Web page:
Chapter

Patterns of Abrahamic Reconciliation

Marc Gopin

in Holy War, Holy Peace

Published in print April 2002 | ISBN: 9780195146509
Published online November 2003 | e-ISBN: 9780199834235 | DOI: http://dx.doi.org/10.1093/0195146506.003.0006
Patterns of Abrahamic Reconciliation

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One of the central challenges facing cultural and religious peacemaking is the self‐imposed wall around ethnic and religious identities, particularly in terms of the deliberate circumscription of their prosocial moral structures and meaning systems. Among the ethical resources within Abrahamic traditions for peacemaking and conflict resolution, one of the most important in terms of building prosocial relationships is the way that individuals and communities cope with moral failure of the individual. Understanding this is vital for intercultural work because here the outsider group is often the object of the failed relationship; potentially at least, such a relationship could be transformed by means of the traditional process of acknowledging sin and ultimately receiving forgiveness. The various parameters and uses of forgiveness and reconciliation in the traditions of Christianity, Judaism, and Islam are examined at length, and it is concluded that there is potential in all three of these religions for the use of reconciliation in the processes of conflict resolution.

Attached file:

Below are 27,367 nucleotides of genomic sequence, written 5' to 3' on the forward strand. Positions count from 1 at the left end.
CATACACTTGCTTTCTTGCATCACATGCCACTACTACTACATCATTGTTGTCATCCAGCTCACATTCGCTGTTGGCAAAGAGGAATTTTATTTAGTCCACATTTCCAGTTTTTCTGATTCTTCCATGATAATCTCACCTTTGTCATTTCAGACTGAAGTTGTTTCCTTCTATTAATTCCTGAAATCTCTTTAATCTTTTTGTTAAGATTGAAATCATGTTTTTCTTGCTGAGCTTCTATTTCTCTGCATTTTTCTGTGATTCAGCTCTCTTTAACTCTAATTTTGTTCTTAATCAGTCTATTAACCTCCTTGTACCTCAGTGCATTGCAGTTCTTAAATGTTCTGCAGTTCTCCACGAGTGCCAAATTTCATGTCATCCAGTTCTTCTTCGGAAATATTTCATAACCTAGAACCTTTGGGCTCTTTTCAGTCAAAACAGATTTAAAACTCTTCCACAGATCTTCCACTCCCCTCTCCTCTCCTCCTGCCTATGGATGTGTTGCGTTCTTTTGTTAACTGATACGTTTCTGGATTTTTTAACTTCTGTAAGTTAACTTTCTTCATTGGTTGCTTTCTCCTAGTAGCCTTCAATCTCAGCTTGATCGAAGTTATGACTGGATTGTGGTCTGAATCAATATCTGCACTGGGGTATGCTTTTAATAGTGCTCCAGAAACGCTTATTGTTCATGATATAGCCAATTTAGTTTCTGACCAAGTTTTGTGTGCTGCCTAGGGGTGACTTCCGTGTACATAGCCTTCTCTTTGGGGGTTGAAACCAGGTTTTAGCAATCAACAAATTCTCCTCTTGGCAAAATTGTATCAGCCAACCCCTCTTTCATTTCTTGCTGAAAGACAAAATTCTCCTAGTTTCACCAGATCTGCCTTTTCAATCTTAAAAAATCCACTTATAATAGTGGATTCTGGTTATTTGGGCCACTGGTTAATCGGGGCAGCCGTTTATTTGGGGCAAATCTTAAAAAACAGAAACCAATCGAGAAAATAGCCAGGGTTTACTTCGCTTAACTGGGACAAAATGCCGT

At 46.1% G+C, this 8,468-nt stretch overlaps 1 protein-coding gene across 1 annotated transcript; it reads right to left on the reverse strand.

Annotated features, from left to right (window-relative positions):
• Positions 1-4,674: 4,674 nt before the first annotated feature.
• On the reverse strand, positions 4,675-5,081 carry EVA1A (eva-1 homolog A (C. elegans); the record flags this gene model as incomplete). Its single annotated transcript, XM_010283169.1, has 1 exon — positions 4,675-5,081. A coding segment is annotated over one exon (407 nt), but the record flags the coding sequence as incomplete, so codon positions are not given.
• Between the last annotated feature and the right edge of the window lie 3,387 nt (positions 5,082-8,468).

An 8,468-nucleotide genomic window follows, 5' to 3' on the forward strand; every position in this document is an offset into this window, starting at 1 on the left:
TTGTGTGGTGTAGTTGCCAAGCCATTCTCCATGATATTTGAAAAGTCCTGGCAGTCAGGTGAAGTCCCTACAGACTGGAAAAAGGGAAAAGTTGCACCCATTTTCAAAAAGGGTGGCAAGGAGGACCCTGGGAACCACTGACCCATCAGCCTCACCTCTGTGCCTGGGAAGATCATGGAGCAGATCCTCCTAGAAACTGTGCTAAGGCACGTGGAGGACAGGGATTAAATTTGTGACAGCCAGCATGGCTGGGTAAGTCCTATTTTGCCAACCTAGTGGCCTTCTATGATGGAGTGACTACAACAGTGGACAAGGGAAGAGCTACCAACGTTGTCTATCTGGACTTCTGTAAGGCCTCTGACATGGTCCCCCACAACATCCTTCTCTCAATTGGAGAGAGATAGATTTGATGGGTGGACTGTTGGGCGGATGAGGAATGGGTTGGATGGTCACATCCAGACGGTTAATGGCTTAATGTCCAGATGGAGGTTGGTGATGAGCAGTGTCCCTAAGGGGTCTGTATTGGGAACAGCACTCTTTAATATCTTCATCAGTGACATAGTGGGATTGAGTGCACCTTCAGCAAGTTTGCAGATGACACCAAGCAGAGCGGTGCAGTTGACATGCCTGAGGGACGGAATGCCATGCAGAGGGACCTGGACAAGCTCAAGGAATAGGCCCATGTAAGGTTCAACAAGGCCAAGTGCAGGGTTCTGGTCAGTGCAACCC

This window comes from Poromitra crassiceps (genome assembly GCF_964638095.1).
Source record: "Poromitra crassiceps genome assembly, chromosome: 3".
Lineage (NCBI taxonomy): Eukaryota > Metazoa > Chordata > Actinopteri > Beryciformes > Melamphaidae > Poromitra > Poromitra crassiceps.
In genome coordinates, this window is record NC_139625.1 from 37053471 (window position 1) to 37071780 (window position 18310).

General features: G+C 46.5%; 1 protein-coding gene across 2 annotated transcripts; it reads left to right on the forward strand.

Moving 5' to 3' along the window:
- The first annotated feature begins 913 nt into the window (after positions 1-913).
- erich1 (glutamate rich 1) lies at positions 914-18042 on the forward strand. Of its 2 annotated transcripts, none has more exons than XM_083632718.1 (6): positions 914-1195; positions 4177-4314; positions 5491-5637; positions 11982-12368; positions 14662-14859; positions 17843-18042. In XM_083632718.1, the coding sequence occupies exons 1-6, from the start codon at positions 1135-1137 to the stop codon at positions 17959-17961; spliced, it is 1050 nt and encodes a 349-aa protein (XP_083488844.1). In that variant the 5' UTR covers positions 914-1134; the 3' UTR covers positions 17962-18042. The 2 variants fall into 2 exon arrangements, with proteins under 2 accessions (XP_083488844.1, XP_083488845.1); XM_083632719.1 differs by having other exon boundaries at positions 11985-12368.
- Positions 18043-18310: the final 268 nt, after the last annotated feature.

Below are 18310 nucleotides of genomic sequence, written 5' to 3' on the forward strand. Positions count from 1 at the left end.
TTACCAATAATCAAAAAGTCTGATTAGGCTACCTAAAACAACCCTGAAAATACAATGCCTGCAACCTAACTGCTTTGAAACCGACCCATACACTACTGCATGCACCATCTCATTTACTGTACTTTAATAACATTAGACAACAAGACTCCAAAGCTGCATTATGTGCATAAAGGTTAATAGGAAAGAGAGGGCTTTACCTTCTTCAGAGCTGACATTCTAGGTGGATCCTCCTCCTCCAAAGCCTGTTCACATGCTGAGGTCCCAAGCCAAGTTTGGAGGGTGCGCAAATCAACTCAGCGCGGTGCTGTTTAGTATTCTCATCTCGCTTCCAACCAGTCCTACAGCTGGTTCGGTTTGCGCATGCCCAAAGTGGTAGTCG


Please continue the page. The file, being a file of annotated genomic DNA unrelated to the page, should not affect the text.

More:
Keywords: Christianity; conflict resolution; forgiveness; Islam; Judaism; peacemaking; prosocial moral structures; reconciliation

Chapter.  21315 words. 

Subjects: Religious Studies

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